I'm wondering if both Coghlan and LaStella make it. With Javy being able to play all the infield spots and Joe maybe wanting late-inning D when Soler plays (assuming he plays), hence either Szczur or Almora, I think LaStella might be the odd guy out.
Hendricks needs the win, anyway, plus a couple more.
My hunch is that Hendricks wins the Cy Young . . . for Lester. That is, without Hendricks tipping the scale toward the Cubs, Scherzer tops Lester.
Old Cub fans remember when Ken Hubbs died at 22 in the crash of a small plane he was piloting in a storm in Utah in 1964. But Hubbs was not an elite power pitcher like Score and Fernandez. Score lived a long time after the accident but it was (effectively) career-ending.
HAGSAG: Since I've only seen them throw in one game and in one "live" BP session, all I can do is provide initial first impressions.
Brailyn Marquez is listed at 6'4 but is probably more like 6'5 or 6'6. I would describe him as a younger version of Bryan Hudson, throwing a ton of ground balls but not getting a lot of swings & misses (yet). Because of his size he could eventually grow into more velocity, but right now he's mostly a pitch-to-contact guy. He generally throws strikes.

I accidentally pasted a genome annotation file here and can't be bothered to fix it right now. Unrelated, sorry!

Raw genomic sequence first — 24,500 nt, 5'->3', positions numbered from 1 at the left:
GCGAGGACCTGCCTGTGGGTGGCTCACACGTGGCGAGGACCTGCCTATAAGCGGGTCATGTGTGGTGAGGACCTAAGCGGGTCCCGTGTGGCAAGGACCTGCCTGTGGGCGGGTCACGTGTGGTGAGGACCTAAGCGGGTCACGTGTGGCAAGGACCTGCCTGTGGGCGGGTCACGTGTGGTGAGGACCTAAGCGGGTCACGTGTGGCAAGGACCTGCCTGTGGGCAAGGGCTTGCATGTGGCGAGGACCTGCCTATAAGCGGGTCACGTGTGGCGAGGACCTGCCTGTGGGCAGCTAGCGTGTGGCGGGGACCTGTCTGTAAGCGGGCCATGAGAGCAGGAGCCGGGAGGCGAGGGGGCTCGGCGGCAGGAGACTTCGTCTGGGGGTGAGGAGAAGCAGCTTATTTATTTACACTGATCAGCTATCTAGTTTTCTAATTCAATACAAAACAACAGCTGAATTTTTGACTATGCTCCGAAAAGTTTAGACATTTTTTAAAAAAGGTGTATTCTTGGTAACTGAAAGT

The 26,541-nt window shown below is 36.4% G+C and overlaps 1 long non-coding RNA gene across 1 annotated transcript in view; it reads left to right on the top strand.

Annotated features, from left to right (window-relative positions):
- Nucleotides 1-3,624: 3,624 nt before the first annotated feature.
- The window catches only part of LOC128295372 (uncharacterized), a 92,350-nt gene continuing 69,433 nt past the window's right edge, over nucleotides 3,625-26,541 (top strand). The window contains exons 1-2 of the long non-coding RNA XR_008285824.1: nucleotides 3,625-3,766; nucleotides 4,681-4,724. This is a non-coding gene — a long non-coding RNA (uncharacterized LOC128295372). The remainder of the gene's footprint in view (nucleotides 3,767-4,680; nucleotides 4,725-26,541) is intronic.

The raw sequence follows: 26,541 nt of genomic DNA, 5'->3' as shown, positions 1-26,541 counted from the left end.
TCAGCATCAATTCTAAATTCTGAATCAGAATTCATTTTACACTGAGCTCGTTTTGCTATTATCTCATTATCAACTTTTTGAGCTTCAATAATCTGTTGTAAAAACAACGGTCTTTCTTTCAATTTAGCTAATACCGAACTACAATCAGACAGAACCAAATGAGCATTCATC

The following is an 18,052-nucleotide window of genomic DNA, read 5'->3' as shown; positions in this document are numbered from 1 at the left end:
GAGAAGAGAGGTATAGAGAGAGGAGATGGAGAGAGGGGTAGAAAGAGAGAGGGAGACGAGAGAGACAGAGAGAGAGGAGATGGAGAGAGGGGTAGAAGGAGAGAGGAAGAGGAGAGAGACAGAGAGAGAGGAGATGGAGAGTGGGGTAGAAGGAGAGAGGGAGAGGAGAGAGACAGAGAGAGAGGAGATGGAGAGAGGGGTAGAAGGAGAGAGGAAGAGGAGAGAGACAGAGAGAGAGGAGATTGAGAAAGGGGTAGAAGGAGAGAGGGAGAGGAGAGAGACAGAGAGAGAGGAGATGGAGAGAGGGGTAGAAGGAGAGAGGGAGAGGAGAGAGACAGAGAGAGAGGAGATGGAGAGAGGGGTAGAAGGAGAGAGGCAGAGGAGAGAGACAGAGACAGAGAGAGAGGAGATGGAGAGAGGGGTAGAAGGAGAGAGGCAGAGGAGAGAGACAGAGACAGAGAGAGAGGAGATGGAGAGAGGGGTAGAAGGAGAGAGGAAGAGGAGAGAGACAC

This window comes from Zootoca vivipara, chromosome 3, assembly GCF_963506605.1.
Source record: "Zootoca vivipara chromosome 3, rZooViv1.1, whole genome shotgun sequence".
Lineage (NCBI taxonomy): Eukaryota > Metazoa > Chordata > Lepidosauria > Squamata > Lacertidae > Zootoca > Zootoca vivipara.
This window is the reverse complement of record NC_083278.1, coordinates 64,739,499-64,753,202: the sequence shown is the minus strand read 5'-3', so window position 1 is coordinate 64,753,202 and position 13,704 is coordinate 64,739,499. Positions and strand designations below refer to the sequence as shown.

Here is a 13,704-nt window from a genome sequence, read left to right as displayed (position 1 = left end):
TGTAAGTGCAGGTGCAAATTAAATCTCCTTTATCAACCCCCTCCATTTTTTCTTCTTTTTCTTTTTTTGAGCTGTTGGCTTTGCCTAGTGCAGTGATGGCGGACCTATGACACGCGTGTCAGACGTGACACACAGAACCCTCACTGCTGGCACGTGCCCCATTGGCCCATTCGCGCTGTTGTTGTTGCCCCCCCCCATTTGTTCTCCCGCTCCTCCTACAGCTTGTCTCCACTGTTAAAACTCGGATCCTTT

Phil, do Marquez and Ocampo look like prospects?
It helps when your defense has declared war against the H in WHIP.
Lackey finishes with a 3.35 ERA. Currently good for 13th in the NL. Not bad for a guy signed to be a #3 starter in a 15-team league.
He is also 6th in WHIP. Pretty amazing: Cubs have the #2, #3, #5 and #6 starters in WHIP.
Completely meaningless game, but Pena striking out Sean the Turd to with the bases loaded was very fun.
Other than one bad game in SD, Pena has been very good. Even with that game, 9.0 IP, 13 K, 0.89 WHIP.
101 wins...most since 1910 (104).
neat. ...or sad. pick one. pick both. 'murica.
Just looked up Grimm's stats -- after a great run, he gave up 2 runs vs. MIL then didn't pitch for 10 days. Don't remember why?
Sean Rodriguez's helmet looks like it's taking a dump
Grimm not doing himself any favors lately re: making the playoff squad. Seems to have lost the feel for his curveball.
j.grimm is literally worse than hitler.
felix pena, your turn.